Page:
One thing that is included in the Long-EZ Roncz canard plans is a drawing of the cross section of the canard that says “THIS IS AN ACCURATE, FULL SCALE DRAWING.” It is almost exactly the same drawing that is included on page M-11 in the Cozy IV plans. Dimensionally, they are the same. This drawing is unique in that it shows the skin on the foam core so you can see both the finished cross section of the canard and the slightly smaller shape of the foam core. I compared this to the hotwire templates and found that it was the same as the smallest hotwire template when adjusted for burn-back.

I made my digital templates to give the most accurate shape possible taking all the above into account. They will be slightly smaller than the plans hotwire templates but they should be the correct size to match the contour templates for that part if there are any. You may still see some small differences depending on your particular copy of the plans, the humidity and temperature when you compare, and how much you squeegee the epoxy out of the skin.

When comparing one of my elevators to the other, I found that one of them is wider than the other. Is this a mistake?

The elevators are made a little extra wide in order to allow more foam to lay the bottom skin up on to. Before laying up the top skin, you should trim the width down by at least 0.3" as shown in the plans (see elevator trailing edge drawing in photo above). This allows for the glass to glass bond on the trailing edge. The trailing edges on the foam cores for the elevators are very thin. When trying to hotwire such a very thin piece, the foam will melt back to different degrees sometimes. If one of your elevators is slightly wider than the other, it will only mean that you will trim slightly more foam off of one than the other. Other than a slight difference in width, the shape and size of both elevators should be identical.

Why are there so many pieces to the wings?

The wings are cut from the same sized blocks and an almost identical layout as called for in the plans. Eureka wing cores have the same number of pieces as you would have if you were to cut them using the plans method. Using a CNC hotwire process doesn't make the blocks any larger.

There are larger blocks available but they are not big enough to eliminate all joints. Using the block sizes called for in the plans allows for the most efficient use of foam. Larger blocks might eliminate a few joints but they would increase the cost substantially since there would be a lot more wasted foam. You would be buying a lot more foam that would end up in the trash can. What's more would be the added shipping costs incurred both on my end and yours. I chose the block sizes and layout in order to give the maximum value to my customers.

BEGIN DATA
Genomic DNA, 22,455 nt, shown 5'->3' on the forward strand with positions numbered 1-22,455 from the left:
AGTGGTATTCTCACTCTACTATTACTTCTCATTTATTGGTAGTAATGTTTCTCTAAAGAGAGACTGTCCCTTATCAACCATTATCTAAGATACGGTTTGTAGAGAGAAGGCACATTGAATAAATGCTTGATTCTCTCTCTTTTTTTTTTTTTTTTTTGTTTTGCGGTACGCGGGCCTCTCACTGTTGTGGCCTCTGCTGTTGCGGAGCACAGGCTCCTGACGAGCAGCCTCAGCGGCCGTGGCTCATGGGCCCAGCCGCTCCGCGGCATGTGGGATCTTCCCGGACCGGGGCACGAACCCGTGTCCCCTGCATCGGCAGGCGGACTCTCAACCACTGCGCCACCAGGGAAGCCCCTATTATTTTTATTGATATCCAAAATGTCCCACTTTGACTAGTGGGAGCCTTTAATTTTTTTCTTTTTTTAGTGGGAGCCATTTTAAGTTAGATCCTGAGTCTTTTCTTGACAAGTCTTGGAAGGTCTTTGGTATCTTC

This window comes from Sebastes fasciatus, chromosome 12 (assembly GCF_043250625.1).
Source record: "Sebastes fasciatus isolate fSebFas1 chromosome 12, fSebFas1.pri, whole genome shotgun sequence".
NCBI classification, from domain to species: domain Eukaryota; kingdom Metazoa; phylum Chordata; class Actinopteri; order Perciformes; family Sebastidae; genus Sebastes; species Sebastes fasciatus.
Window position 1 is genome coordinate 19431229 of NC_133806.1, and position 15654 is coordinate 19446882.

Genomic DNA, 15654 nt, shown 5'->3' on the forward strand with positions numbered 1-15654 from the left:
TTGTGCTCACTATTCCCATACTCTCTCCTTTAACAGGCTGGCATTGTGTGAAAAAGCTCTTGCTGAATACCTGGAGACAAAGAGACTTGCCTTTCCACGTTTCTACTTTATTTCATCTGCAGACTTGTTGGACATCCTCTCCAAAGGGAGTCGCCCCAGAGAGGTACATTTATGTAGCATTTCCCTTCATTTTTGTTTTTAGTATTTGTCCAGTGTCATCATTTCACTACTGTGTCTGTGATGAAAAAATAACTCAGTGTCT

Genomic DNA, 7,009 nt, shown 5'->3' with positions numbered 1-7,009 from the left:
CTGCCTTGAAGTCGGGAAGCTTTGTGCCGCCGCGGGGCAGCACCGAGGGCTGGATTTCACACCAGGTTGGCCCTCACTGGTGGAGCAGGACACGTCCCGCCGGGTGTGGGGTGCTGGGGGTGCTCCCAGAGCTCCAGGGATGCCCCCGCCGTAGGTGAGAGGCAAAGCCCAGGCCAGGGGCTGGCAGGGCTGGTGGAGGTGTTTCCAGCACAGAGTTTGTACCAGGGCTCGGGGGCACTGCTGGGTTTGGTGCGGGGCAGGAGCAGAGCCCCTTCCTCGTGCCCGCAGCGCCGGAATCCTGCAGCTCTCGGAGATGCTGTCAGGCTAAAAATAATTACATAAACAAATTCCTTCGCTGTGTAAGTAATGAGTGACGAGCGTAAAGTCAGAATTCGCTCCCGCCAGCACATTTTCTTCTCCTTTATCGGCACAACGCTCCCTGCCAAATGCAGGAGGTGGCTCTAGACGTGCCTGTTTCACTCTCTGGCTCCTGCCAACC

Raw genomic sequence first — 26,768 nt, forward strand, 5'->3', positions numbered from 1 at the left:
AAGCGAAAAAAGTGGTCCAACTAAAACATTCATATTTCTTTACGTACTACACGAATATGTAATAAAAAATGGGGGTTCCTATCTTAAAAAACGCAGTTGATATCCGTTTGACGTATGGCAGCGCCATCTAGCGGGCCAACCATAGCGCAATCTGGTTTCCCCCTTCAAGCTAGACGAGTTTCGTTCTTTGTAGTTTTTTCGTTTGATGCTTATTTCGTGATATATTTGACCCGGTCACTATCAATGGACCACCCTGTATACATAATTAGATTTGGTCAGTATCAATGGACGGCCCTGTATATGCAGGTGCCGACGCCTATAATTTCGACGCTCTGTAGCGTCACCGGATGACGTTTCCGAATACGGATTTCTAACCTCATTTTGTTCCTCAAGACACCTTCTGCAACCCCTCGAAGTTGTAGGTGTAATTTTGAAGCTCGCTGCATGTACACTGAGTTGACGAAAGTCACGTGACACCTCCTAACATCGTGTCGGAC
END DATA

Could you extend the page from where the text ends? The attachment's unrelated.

I already have foam. Can I send it to you to cut for me?

Yes, however, due to the high costs of  shipping these days, unless you live nearby it probably won't save you much money.

Can I come pick up my parts so I don't have to pay shipping?

Yes. If you live outside the states of Texas and New Mexico, you will have to pay sales tax. It probably won't save you any money unless you are coming through this area anyway.

Do you do custom work?

Yes, let me know the basic details of what you want and I can give you an estimate. I will need enough information to estimate how much foam will be necessary and how much work it will take to build the CNC files.

I am building a kit or plans built airplane you don't yet support. What does it take to get you to cut parts for it?

I will look at this on a case-by-case basis but if I don't already support the design, it's probably because there isn't much demand for it. If there isn't much demand for it I can still cut the cores for you but it will be more like a custom project.

Does the scrap foam for the winglets come with the winglet cores so I can use it as a jig?

No. Due to the way the parts are laid out in the foam, the upper winglets have to be cut inverted from the way the plans call for. This means that the scrap left over is for the outboard side of the winglet instead of the inboard side. I have had very few complaints about this so I don't believe it is much of an inconvenience. I will offer wooden jigs for winglet in the near future.

How big are the boxes?

Long-EZ, Cozy III or IV, Berkut, and E-Racer wings:

4 boxes     57" x 15" x 15" weighing approx. 16 lbs apiece
2 boxes     40" x 15" x 15" weighing approx. 13 lbs apiece
1 box         60" x 18" x 8" weighing approx. 14 lbs

Canard for all above aircraft is 1 box measuring 57" x 13" x 10" and weighing approx. 12 lbs